Customer Service | Help | FAQ | PEP-Easy | Report a Data Error | About
:
Login
PEP-Easy Tip: To save PEP-Easy to the home screen

PEP-Web Tip of the Day

To start PEP-Easy without first opening your browser–just as you would start a mobile app, you can save a shortcut to your home screen.

First, in Chrome or Safari, depending on your platform, open PEP-Easy from pepeasy.pep-web.org. You want to be on the default start screen, so you have a clean workspace.

Then, depending on your mobile device…follow the instructions below:

On IOS:

  1. Tap on the share icon Action navigation bar and tab bar icon
  2. In the bottom list, tap on ‘Add to home screen’
  3. In the “Add to Home” confirmation “bubble”, tap “Add”

On Android:

  1. Tap on the Chrome menu (Vertical Ellipses)
  2. Select “Add to Home Screen” from the menu

 

For the complete list of tips, see PEP-Web Tips on the PEP-Web support page.

Buie, D.H., Jr. (1977). Discussion of the Paper by E. R. Shapiro, R. L. Shapiro, J. Zinner and D. A. Berkowitz on 'The Borderline Ego and the Working Alliance: Indications for Family and Individual Treatment in Adolescence'. Int. J. Psycho-Anal., 58:89-93.

(1977). International Journal of Psycho-Analysis, 58:89-93

Discussion of the Paper by E. R. Shapiro, R. L. Shapiro, J. Zinner and D. A. Berkowitz on 'The Borderline Ego and the Working Alliance: Indications for Family and Individual Treatment in Adolescence'

Dan H. Buie, Jr.

This paper by E. R. Shapiro et al. (this issue) reports another segment of the authors' excellent clinical studies of disturbed adolescents and their families. I discern only one difficulty, and that is their use of the concept of splitting. A brief recapitulation of their thesis will prepare the way for clarifying my reservations.

The thesis of the paper is that the borderline adolescent is compelled by a variety of forces (striving for autonomy is one) towards separation from his family. This separation intensifies life and death dependency needs, and it exacerbates tension over similar dependency issues in the parents. The resulting distress is more than any of the troubled family can tolerate; they revert as a group to pervasive use of certain defences which are developed at an earlier stage in their life cycles. The authors identify these defences as splitting, projective identification and, by implication, introjection. The family employs these defences in such a way as to fixate the adolescent's pathological state; his reaction to the parents' use of projective identification is especially pernicious.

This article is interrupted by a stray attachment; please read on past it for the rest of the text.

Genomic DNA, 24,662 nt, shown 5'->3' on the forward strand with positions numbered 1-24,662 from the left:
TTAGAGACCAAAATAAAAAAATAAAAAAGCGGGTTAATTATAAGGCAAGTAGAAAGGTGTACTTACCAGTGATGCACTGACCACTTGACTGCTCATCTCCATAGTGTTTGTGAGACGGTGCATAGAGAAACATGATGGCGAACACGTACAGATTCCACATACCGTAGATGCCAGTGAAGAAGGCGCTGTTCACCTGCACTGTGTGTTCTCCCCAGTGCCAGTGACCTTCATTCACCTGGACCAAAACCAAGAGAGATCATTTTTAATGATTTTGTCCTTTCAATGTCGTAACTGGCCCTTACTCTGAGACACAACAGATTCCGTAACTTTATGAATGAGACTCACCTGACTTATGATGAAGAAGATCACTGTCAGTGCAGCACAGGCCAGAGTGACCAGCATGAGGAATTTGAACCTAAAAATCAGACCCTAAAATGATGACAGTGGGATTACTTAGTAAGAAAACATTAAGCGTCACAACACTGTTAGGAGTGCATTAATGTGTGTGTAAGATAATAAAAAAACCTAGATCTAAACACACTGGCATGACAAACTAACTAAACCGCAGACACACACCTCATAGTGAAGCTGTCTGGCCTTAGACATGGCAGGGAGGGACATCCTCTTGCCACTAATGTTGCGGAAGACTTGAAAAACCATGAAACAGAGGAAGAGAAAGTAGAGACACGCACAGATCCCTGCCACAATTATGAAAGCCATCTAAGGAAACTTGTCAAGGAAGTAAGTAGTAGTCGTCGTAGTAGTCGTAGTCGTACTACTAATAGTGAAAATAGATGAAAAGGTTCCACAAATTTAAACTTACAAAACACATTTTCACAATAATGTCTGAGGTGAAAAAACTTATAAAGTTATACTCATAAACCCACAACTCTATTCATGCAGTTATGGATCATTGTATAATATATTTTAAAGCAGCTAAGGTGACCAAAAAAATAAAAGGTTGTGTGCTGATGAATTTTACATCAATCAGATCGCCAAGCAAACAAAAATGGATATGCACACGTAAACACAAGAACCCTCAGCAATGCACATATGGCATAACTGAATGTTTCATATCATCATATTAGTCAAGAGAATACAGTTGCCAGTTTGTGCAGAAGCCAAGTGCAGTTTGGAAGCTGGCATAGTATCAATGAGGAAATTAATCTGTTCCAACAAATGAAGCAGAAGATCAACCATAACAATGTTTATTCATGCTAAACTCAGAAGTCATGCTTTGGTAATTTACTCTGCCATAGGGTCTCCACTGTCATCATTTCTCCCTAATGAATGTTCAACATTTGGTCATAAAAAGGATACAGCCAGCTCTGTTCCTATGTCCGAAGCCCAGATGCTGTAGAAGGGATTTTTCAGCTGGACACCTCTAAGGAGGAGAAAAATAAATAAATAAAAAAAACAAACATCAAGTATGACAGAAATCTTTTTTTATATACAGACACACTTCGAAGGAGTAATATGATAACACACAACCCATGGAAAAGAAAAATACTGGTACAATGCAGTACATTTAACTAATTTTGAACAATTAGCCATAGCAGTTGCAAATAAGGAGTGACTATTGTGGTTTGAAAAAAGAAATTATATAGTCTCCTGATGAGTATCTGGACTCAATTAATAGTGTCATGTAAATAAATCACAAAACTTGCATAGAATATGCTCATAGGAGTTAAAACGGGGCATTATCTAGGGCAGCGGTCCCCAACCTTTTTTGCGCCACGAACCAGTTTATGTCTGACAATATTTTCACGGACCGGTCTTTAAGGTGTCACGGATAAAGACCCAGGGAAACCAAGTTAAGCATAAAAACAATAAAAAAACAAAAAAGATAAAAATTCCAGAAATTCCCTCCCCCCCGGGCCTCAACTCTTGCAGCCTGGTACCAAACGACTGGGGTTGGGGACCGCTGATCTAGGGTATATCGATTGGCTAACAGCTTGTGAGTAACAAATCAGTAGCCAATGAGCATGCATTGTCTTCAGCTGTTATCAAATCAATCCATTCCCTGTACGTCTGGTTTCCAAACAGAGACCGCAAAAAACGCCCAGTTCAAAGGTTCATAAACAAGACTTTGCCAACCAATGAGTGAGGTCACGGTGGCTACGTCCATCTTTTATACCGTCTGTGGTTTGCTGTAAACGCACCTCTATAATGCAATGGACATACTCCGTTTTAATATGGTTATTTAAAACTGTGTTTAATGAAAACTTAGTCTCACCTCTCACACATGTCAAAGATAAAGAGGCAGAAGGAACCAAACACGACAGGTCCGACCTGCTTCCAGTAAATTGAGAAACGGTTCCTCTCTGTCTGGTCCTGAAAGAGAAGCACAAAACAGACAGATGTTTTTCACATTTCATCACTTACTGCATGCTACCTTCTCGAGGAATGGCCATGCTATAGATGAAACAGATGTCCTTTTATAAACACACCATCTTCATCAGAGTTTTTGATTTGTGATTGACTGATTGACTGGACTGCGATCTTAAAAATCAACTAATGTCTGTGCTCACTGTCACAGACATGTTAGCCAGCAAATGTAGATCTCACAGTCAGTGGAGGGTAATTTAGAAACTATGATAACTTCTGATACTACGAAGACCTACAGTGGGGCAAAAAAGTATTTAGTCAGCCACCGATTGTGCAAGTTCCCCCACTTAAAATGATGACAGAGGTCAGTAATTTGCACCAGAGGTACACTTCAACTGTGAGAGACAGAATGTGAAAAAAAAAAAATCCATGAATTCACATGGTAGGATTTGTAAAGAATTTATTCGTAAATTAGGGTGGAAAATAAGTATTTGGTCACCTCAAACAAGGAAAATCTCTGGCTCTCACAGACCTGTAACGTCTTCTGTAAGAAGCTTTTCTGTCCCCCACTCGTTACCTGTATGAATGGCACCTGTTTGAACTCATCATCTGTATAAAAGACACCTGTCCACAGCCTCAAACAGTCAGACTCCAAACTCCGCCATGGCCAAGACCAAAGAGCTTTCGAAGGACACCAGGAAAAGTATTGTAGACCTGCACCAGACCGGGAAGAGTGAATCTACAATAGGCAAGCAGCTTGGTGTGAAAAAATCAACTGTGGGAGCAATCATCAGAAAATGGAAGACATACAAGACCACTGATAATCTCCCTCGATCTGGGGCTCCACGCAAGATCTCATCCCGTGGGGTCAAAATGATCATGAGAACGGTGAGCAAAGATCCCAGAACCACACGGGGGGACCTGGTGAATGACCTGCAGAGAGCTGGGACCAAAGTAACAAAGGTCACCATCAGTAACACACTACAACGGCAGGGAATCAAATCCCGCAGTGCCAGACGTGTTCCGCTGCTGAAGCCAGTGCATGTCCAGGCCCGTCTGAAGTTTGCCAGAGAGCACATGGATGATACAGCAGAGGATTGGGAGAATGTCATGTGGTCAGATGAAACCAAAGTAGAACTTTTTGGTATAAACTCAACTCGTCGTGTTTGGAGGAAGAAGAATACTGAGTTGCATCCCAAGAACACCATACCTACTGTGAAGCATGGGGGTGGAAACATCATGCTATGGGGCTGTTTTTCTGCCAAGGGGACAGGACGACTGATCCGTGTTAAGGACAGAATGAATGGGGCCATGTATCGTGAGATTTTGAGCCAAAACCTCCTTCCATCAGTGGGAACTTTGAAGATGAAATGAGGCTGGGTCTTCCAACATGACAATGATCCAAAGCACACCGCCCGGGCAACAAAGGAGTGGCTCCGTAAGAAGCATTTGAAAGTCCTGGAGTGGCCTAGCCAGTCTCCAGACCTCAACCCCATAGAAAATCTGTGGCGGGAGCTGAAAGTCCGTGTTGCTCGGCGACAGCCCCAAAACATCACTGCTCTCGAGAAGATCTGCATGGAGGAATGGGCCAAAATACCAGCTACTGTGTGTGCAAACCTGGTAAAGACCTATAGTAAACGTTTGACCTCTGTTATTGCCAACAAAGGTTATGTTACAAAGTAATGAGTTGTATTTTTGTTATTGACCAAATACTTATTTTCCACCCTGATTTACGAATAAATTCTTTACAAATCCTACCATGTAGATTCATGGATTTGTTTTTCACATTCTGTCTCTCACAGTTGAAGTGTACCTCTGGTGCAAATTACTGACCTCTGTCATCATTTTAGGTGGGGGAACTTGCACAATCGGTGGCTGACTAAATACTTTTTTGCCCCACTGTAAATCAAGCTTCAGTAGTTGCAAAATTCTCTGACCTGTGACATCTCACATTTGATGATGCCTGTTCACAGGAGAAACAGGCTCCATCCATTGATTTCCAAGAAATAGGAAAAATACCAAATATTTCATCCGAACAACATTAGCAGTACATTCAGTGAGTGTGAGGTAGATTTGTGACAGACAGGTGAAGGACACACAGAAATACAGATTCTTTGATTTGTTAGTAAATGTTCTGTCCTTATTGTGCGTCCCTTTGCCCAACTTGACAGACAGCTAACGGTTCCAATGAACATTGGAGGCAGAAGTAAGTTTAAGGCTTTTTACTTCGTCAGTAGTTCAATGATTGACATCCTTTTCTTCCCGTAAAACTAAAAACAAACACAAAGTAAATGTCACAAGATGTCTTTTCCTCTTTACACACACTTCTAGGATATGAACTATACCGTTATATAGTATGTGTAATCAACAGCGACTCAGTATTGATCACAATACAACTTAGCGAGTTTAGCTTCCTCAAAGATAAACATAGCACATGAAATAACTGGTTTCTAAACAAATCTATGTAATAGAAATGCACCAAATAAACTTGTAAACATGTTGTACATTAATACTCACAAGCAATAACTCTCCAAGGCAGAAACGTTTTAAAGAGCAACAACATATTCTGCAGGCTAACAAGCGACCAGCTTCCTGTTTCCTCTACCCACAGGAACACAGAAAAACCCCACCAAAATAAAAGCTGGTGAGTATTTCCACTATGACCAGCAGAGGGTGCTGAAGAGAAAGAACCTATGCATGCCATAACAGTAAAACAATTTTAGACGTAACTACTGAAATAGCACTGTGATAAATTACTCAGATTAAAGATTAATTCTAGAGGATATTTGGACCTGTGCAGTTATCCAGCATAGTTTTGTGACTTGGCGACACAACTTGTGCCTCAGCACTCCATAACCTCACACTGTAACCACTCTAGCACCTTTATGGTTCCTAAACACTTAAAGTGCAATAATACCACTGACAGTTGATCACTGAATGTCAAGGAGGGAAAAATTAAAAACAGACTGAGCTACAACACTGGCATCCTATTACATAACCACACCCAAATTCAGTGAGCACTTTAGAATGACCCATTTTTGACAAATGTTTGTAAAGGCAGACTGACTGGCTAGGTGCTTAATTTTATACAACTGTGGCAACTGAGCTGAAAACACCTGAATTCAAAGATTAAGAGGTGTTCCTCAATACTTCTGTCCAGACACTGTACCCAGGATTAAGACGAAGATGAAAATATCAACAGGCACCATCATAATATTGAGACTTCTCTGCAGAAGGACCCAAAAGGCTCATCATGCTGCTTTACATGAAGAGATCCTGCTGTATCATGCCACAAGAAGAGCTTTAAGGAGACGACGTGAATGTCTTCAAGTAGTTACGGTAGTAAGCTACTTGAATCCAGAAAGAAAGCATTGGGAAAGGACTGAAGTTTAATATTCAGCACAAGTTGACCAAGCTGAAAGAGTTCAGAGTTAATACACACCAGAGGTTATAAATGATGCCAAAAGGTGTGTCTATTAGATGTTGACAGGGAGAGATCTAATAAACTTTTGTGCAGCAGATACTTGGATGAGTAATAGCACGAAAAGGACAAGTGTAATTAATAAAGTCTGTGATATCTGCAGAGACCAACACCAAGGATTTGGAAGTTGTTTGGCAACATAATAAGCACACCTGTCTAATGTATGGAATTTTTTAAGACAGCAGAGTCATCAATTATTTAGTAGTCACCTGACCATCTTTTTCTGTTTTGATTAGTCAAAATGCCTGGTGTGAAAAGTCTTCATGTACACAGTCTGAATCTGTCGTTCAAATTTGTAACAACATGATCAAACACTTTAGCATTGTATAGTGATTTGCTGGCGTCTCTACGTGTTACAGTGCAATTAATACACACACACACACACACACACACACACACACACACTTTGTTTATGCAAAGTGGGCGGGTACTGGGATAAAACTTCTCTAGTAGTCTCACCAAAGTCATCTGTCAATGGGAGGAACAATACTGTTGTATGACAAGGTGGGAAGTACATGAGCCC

The borderline adolescent is very often intensely negativistic in impulses, feelings, and ideation towards his parents, the therapist and himself. Non-specific ego weakness and his ready resort to projective identification frequently make it difficult for him to perceive his therapist as really helpful. The working alliance is especially vulnerable to being capsized by hostilities emanating from family interactions.

[This is a summary or excerpt from the full text of the book or article. The full text of the document is available to subscribers.]

Copyright © 2021, Psychoanalytic Electronic Publishing, ISSN 2472-6982 Customer Service | Help | FAQ | Download PEP Bibliography | Report a Data Error | About

WARNING! This text is printed for personal use. It is copyright to the journal in which it originally appeared. It is illegal to redistribute it in any form.